The best way to renovate Europe’s building stock

The best way to renovate Europe’s building stock

One area that requires immediate action, according to the European Commission’s Green Deal, is the renovation of the continent’s building stock. After all, the EU’s aim is to become climate neutral by 2050. Consequently, the commission has started public consultation on a new Renovation Wave initiative, for which a draft roadmap is expected to be finalised in the third quarter of 2020. The key target is to see at least twice as many buildings renovated as in the prior year, when the rate was about 1 % across the EU. The statements handed in by associations during the consultation period show how complex strategies for building renovation can be, considering these are to combine tried-and-true approaches such as district energy grids, local renovation plans, a circular economy, funding for deep energy retrofits, and carbon pricing. 
 
The commission is well aware of the building sector’s key role in achieving carbon neutrality. In the four-page introduction to the Renovation Wave Initiative document, it writes that the building stock is Europe’s “largest energy consumer”, using 40 % of the total each year (see attached document). And it goes on to state that about “80 % of today’s buildings will still be in use in 2050, and 75 % of this stock is energy inefficient.”
 
Local renovation plans
Long-term observers of EU energy policy say public consultations have become very popular under the new commission, whereas best practice solutions are already well-known and have also been discussed in several reports in the last 20 years. “The commission knows that the best option is a regulatory limit on fossil fuel use, either by banning fossil-fired boilers or setting a carbon price that will make them more expensive,” noted Roger Hackstock, General Secretary of national industry association Austria Solar.
 
Similarly, German solar thermal industry association BSW Solar stated that “effective carbon pricing and implementing the polluter pays principle would lead to a much faster uptake and effective and efficient integration of different renewable energy technologies in the heating, cooling and building markets.”
 
Energy Cities, an alliance of cities that have begun the transition to clean sources of energy, suggests implementing local renovation plans to strategically link ‘quick-win’ and long-term renovation projects. This dovetails with what Euroheat & Power, also based in Brussels, has been calling for, i.e., a combination of renovation measures and district energy installations: “Renovating all buildings in one area at around the same time will make it much easier for operators to lower district network temperatures and switch from fossil fuels to sustainable energy sources.” 
 
And Germany’s Heat & Power Association, AGFW, cites a study showing that one million euros of turnover generated by expanding the district heating and cooling grid will create between 7 and 9 jobs in a municipality.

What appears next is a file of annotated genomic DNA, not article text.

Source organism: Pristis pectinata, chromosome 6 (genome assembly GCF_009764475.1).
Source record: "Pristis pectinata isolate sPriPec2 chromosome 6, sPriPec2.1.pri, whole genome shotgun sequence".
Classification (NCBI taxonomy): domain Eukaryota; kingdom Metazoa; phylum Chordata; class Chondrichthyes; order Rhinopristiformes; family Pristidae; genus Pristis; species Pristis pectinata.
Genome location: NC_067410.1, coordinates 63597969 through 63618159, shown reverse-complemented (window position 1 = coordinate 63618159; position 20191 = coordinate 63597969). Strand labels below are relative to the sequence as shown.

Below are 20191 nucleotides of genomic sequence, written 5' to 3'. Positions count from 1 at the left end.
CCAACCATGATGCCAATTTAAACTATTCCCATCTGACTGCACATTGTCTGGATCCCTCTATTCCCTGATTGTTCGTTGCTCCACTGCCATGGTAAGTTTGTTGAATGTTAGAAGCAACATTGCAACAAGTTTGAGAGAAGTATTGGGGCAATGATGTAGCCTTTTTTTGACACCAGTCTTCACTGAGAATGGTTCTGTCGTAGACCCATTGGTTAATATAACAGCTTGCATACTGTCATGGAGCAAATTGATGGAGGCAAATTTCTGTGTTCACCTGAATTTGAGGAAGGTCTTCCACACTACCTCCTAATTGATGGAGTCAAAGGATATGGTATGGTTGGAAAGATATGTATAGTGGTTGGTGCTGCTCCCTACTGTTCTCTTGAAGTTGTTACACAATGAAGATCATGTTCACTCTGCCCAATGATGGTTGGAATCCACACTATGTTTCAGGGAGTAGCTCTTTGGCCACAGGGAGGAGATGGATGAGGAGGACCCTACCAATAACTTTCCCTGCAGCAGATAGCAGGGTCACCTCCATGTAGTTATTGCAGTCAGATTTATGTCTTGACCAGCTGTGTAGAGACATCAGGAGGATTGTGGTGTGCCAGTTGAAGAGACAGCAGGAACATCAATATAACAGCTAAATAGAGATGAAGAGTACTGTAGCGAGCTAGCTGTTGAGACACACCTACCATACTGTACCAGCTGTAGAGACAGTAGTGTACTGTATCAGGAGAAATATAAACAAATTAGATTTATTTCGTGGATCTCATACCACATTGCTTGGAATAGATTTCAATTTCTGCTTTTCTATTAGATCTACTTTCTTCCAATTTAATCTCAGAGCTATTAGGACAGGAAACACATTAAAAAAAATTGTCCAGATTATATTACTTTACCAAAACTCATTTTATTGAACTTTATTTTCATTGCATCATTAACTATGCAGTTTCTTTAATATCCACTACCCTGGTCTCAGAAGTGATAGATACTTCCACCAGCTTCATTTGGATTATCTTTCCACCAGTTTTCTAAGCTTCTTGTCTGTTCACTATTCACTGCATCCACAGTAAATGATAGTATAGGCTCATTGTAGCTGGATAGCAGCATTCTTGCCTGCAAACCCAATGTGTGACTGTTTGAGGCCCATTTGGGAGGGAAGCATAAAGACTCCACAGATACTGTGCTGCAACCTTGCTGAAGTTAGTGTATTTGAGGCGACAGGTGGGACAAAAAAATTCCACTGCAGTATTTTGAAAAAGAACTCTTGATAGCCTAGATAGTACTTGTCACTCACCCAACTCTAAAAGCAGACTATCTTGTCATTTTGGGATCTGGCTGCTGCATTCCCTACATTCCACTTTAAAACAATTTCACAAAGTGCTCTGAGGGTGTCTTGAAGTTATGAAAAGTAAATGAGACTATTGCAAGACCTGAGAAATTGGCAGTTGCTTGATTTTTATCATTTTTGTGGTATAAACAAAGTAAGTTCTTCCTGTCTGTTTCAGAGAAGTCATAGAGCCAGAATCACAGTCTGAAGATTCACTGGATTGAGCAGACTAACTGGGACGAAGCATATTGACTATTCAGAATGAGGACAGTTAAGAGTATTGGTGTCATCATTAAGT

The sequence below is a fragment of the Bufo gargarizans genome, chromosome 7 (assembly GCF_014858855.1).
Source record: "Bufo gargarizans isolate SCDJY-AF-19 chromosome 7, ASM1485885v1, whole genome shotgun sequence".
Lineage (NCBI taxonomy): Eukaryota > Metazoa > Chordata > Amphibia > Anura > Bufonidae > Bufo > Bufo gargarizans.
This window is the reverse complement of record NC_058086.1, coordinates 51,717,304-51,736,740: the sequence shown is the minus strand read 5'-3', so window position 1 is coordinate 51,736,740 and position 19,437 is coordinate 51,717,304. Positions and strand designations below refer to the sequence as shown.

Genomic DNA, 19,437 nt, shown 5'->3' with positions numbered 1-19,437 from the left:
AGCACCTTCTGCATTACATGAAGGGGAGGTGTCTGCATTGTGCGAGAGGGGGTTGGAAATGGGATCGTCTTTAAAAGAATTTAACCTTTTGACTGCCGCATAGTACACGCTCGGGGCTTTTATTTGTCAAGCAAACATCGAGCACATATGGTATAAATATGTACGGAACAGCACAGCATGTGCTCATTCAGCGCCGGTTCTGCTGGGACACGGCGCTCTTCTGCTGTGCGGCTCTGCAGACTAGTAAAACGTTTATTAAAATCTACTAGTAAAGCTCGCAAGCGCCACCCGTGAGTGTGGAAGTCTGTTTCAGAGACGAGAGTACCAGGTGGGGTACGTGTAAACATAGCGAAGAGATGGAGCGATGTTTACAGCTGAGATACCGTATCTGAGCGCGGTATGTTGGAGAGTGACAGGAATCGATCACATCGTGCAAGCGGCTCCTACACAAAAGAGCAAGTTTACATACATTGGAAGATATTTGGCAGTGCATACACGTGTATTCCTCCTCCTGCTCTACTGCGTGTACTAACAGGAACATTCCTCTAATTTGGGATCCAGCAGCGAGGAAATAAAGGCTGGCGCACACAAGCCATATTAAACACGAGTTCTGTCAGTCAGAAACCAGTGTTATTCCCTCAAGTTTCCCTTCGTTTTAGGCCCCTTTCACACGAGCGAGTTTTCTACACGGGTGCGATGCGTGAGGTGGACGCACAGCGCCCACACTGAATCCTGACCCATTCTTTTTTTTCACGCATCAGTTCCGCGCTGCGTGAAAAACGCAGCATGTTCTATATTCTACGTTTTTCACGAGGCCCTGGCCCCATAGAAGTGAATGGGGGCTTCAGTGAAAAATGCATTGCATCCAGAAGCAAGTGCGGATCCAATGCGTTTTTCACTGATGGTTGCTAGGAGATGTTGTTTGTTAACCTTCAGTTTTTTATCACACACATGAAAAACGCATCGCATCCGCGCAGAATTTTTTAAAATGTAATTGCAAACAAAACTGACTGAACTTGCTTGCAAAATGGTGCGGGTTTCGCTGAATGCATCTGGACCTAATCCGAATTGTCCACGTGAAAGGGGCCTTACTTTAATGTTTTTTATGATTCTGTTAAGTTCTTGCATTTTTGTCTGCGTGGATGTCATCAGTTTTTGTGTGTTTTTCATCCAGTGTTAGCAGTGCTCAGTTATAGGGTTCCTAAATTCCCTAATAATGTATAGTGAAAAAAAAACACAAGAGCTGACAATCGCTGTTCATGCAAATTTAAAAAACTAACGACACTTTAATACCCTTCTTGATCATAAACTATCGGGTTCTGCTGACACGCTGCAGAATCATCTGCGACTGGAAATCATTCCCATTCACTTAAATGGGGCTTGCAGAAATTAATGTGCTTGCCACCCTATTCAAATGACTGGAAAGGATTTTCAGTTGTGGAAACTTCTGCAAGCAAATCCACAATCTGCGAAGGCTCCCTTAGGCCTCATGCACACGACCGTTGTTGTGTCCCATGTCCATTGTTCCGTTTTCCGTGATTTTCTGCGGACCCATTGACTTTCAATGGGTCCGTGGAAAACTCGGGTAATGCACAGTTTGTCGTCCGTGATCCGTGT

Others have reminded the commission that there is an urgent need for additional incentives to promote the use of renewable technology locally, nationally and throughout the EU. The European Copper Institute (ECI) wants this financial support “linked to minimum mandatory requirements for increased energy performance of buildings.” 
 
In total, 187 associations, businesses and individuals submitted statements during the initial consultation period. All of these can be downloaded here
 
The EPBD’s role
In its statement, the ECI notes that the commission “has already sent a strong signal to the member states with its revised Energy Performance of Building Directive (EPBD) from July 2018.” This new EPBD requires that buildings which will be put up in 2021 or later (or, in the case of public buildings, for which construction commenced in 2019 or 2020) must be nearly zero energy buildings (NZEB).
 
According to EPBD Article 2, a nearly zero energy building is a building with extremely high energy performance. The nearly zero or very low energy amount that it requires needs to be met to a very significant extent by “renewable sources, including sources produced on-site or nearby.” Similarly, Article 4 requires that EU member states prepare long-term strategies “for mobilising investment in the renovation of the national building stock.”
 
The EPBD is a binding document and member countries must transpose all new components into national law. By contrast, the Renovation Wave initiative can provide recommendations only. The all-important question is now whether the EPBD can deliver on the new, and more ambitious, GHG emission target of at least a 50 % reduction, going towards 55 %, by 2030, as stipulated in the European Climate Law. The previous target was 40 %.
 
At present, the EU Commission experts do not really know how to answer that question. The Green Deal presented last December notes that the commission wants to vigorously enforce EPBD-related legislation, starting with a 2020 assessment of member states’ long-term renovation strategies. However, the four-page introduction about the Renovation Wave initiative does not mention closer monitoring of the EPBD. Instead, it says that substantial progress has already been made in recent years, mostly thanks to provisions of the EPBD.
 
Organisations mentioned in this article:
Euroheat & Power: https://www.euroheat.org/
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